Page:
One of the basic lies of the evil one since the beginning has been, you are separated from God and each other. And unfortunately, we believe him. God is one—a unity, a whole, in which each are equal yet diverse. God is love—dwells in perichoretic relationship of mutual indwelling. This is the God in whose image we were created. We were created to live in this way—to love God and to love our neighbor—this is who we are.

God knew beforehand in our humanity alone, we could and never would live together in this way, even though it was what we were created for. Abba planned from before time to send his Son to enter our humanity, knowing his Son would take upon himself the worst of all we are as humans, but in doing so his Son would by the love and grace of all he is, perfect and transform our humanity.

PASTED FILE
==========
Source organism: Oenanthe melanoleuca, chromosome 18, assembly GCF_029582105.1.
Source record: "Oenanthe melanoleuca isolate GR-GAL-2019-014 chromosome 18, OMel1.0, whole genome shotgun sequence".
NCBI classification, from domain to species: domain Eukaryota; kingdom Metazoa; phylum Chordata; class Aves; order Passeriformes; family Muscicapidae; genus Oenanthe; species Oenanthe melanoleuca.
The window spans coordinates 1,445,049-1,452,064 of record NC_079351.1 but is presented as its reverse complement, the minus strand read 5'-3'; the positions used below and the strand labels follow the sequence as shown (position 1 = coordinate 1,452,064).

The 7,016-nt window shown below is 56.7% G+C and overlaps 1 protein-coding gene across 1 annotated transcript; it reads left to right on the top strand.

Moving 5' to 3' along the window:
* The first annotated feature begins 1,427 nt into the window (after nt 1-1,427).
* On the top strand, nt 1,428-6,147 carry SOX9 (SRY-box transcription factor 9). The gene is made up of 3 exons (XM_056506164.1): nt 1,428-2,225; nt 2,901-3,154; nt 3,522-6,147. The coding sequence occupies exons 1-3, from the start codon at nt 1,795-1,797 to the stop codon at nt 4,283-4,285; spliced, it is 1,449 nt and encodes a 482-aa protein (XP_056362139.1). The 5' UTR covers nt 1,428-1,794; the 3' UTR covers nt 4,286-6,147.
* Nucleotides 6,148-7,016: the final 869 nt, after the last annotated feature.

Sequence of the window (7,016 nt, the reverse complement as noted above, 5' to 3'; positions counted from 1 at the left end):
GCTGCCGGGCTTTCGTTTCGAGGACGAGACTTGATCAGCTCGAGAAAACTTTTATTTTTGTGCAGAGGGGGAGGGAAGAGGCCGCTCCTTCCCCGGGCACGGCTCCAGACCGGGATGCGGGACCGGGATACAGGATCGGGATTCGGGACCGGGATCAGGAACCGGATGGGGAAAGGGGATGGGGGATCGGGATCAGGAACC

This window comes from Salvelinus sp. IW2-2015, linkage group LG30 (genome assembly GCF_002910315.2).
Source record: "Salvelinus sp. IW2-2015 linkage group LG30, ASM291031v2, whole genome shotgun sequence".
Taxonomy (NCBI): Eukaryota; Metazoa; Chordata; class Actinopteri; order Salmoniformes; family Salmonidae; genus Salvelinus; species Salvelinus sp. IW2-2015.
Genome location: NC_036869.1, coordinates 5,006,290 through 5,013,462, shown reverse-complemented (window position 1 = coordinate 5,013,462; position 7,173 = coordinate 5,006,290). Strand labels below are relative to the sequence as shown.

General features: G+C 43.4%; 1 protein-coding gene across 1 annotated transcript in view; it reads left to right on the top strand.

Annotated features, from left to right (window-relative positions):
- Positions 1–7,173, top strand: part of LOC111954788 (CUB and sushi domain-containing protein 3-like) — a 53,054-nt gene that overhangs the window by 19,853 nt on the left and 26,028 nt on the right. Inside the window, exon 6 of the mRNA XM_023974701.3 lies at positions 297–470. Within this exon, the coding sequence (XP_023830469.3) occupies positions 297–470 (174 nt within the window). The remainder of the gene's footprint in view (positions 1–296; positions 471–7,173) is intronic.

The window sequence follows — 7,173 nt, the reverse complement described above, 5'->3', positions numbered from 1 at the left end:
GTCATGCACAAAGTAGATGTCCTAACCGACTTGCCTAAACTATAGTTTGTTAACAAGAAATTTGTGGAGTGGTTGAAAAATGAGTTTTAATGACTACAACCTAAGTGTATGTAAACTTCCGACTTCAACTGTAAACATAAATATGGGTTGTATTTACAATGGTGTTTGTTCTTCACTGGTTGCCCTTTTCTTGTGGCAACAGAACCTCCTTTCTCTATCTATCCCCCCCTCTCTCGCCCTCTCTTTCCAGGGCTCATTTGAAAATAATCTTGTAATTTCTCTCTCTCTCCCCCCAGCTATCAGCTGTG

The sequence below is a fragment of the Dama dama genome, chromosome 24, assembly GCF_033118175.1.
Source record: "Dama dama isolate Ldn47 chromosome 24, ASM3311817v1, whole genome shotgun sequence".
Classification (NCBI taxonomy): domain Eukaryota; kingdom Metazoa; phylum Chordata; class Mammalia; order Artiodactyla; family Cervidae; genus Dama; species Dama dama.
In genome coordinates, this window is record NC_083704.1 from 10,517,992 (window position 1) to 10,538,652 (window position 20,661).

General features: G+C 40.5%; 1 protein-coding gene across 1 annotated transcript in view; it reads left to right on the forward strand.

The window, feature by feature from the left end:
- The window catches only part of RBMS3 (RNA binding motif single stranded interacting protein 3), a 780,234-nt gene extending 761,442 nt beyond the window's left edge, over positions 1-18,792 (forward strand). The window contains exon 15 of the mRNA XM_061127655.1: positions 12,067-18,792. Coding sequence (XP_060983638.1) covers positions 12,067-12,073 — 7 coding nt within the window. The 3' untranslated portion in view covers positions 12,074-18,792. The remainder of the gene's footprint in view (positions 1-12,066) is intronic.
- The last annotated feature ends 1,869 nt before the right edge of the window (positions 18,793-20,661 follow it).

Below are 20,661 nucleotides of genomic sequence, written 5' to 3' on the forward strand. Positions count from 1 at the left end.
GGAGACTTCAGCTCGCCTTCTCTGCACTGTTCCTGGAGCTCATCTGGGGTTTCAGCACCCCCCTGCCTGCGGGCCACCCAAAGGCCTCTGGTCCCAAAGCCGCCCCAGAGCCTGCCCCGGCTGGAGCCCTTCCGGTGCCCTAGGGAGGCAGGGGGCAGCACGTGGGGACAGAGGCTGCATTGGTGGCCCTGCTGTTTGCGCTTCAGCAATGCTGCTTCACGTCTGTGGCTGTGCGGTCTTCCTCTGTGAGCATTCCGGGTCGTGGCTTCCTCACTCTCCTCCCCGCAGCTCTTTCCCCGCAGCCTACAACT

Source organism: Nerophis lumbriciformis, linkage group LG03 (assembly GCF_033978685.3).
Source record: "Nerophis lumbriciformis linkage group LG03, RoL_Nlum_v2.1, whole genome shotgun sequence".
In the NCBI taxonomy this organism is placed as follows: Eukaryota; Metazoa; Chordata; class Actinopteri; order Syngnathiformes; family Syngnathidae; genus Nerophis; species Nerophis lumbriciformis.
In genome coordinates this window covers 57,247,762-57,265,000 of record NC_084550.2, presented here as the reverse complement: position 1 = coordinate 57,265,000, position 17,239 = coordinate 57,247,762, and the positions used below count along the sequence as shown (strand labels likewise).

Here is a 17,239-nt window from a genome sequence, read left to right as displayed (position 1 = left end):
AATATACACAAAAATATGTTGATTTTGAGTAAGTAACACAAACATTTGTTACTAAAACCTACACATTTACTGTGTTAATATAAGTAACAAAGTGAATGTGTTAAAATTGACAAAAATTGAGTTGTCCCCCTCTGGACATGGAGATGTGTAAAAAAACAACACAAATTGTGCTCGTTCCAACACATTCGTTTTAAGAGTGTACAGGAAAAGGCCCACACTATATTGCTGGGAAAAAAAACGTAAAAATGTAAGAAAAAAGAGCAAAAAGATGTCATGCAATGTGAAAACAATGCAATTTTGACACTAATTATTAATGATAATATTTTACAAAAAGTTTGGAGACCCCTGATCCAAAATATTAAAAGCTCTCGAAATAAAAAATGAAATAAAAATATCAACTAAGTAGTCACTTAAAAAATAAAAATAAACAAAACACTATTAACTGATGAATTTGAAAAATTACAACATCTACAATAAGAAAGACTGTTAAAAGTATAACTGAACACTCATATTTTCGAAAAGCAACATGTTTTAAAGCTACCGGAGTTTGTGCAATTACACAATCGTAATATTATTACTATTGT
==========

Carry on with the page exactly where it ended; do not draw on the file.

All that Christ forged into our humanity in his life on earth, his suffering, his crucifixion, death and resurrection, and ascension, is ours today and is being worked out in this world by the Holy Spirit. The Spirit is at work right now bringing this perfected humanity and the kingdom life of God into real expression in the world. We see the Spirit most active in the universal body of Christ where there is true perichoretic love—we know Christ’s disciples by their love for one another.